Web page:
All the fun haunted houses, monster makeup, and “thriller” flash mobs make this holiday one of the most diverse in terms of traditions and one of the most enjoyable. It’s hard not to find something you love in terms of the fall and Halloween atmosphere.

Finally, the spooky atmosphere is addicting. Who doesn’t get goose bumps when seeing velvet spider decorations or hear the howl of a wolfman? Who doesn’t get excited at the thought of walking through a tall corn maze, or an elaborate haunted house? All these and so many more give me a real adrenaline high and excitement that makes the 364-day wait well worth it. The idea that ghosts will be wandering our streets orwitches flying through our skies gives me the best kind of shivers.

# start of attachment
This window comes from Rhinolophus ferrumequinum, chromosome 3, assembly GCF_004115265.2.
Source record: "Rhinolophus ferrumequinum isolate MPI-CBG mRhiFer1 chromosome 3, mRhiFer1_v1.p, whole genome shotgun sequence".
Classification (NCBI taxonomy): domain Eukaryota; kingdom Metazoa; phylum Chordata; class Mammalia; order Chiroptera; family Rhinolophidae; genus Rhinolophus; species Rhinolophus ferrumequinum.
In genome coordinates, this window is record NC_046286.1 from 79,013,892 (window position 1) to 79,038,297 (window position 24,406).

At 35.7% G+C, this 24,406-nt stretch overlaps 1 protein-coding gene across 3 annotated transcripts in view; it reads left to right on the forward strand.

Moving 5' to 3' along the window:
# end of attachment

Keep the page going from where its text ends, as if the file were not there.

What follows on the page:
In conclusion, Halloween is about so much more than the pumpkin spice latte or the buckets full of candy (although I love both of those things). Halloween gives freedom for all and a spooky sensation that just can’t be matched. So you can keep your Christmas trees and Thanksgiving turkeys. I’ll be more than happy with everything that makes Halloween my favorite holiday.

Child vaccinations help save kids’ lives

Tuesday, May 17th, 2016

By Branson Strasner

In recent years, there has been controversy in America over the use of vaccinations. It began with a study by former doctor Andrew Jeremy Wakefield.

Wakefield published a paper in 1998 claiming that vaccinating children causes them to develop autism.